When identifying the best way to cope with the effects of ADD and ADHD, we’re presented with many different options. From medication to therapy, our choices can seem endless. I am often asked if there’s a method I prefer, and my answer always remains the same…
if it works for you, then stick with it!
More specifically, don’t be afraid to try new things or combine treatments. Managing one’s ADD/ADHD isn’t a one size fits all approach, but one that requires us to identify a routine for success.
In recent times, the concept of mindfulness has been introduced to the ADD/ADHD world. What is mindfulness? According to www.meriram-webster.com,
the practice of maintaining a nonjudgmental state of heightened or complete awareness of one’s thoughts, emotions, or experiences on a moment-to-moment basis; also: such a state of awareness.
So what exactly does this mean? How do we exactly incorporate this into our daily lives?
In the simplest form, the concept of mindfulness is actually an ages’ old concept with strong Buddhist roots. Through the practice of meditation, one can get to a better and clearer state of mind. By relaxing and focusing on the present, we can remain more cognizant on the present and the current task(s) at hand. Identifying better ways of coping with stressors and dealing with the past are also a part of this process.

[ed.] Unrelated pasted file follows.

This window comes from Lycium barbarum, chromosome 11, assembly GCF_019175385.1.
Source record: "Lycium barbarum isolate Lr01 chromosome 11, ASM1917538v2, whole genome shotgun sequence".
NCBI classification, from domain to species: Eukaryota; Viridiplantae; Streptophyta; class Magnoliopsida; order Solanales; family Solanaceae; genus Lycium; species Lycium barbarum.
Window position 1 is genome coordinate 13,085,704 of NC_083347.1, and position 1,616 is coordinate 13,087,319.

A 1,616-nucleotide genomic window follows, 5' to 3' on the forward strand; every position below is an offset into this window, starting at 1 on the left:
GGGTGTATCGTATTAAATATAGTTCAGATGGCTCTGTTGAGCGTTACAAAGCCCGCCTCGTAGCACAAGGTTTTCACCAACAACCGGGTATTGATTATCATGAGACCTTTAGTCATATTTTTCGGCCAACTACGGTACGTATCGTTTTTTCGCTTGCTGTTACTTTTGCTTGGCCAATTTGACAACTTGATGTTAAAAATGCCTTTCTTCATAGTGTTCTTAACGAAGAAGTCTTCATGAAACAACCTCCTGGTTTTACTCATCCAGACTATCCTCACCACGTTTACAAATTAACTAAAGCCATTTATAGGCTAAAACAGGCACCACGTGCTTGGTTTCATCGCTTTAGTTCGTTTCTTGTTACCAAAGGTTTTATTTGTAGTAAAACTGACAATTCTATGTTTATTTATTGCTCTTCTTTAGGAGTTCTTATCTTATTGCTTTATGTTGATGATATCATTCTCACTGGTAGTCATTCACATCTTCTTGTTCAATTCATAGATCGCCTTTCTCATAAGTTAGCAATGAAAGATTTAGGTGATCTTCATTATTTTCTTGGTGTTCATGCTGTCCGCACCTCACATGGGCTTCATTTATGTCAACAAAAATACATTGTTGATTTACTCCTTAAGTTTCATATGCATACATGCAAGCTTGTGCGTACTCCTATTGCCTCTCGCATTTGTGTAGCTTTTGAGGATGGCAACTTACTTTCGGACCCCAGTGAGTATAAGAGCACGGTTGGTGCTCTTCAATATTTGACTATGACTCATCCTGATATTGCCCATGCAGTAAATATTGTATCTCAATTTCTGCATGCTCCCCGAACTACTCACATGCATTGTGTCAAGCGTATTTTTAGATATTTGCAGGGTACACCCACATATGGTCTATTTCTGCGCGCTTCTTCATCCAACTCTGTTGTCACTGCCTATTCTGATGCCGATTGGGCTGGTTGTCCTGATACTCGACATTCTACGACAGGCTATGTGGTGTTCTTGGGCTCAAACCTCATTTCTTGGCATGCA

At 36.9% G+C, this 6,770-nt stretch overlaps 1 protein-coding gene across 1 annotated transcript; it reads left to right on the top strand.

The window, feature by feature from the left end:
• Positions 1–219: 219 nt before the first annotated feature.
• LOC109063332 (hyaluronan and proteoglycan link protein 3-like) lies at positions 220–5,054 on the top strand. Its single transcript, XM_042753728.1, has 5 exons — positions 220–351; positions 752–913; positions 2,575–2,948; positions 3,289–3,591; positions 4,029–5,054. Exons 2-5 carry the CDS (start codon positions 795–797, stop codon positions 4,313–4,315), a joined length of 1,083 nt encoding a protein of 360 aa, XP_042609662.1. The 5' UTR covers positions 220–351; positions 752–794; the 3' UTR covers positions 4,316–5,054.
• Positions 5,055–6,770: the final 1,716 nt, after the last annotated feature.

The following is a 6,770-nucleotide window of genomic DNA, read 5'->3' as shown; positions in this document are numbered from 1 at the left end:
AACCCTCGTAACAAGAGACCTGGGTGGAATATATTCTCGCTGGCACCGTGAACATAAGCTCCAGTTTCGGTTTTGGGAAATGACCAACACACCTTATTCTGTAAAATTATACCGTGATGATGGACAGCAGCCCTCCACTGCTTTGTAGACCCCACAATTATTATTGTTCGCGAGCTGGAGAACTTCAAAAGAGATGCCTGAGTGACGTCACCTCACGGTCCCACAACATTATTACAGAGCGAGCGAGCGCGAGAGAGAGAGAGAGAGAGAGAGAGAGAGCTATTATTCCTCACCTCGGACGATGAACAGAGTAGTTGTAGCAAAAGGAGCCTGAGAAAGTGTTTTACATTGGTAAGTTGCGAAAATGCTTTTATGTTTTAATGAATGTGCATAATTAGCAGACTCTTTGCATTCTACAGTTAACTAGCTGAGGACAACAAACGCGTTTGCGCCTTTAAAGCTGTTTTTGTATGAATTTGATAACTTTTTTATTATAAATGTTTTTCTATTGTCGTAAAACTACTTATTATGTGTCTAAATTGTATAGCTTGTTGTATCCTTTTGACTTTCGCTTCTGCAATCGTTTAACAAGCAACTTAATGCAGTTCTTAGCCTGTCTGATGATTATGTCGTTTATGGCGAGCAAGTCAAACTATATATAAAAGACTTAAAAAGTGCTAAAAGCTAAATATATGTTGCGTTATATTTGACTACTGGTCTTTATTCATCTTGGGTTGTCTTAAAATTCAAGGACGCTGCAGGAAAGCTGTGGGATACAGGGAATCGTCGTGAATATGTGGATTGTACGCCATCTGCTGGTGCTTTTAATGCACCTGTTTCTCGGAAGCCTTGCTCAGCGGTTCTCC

OK all of this sounds great in theory, but can us ADD/ADHD folks actually incorporate this into our lives? As I like to say, when we try to improve functioning, it isn’t as easy as just changing. Seeing personal and professional growth isn’t easy work. We have to dedicate ourselves to becoming better people. Just like when we go to the gym, results aren’t overnight. Incorporating mindfulness into our daily routine requires dedication; expecting immediate and easy results aren’t reasonable to the process. The best practice is to chart your progress from the beginning and follow the results throughout your experiences.
While there’s no easy way to quantify the results of mindfulness; I can tell you that using effective meditation practices certainly can’t hurt. If you’d like to explore this option, I would recommend seeking options like Transcendental Meditation as a starting point. If you have any feedback, please contact me with the details. I’ll be happy to share this with others seeking information.
For more information on my ADD, ADHD and Executive Functioning coaching, please visit www.adhdefcoach.com. In addition to working with clients in-person, I also work with clients all over the United States and World online, please visit www.onlineadhdcoach.com for more information. To learn more about my other services, please visit www.carrolleducationalgroup.com & www.iepexperts.com. I can be found on Twitter at ADHDGuru. You can also find me on Facebook, Google Plus and Tumblr. Feel free to email me at firstname.lastname@example.org or call 877.398.ADHD (2343) with any additional questions.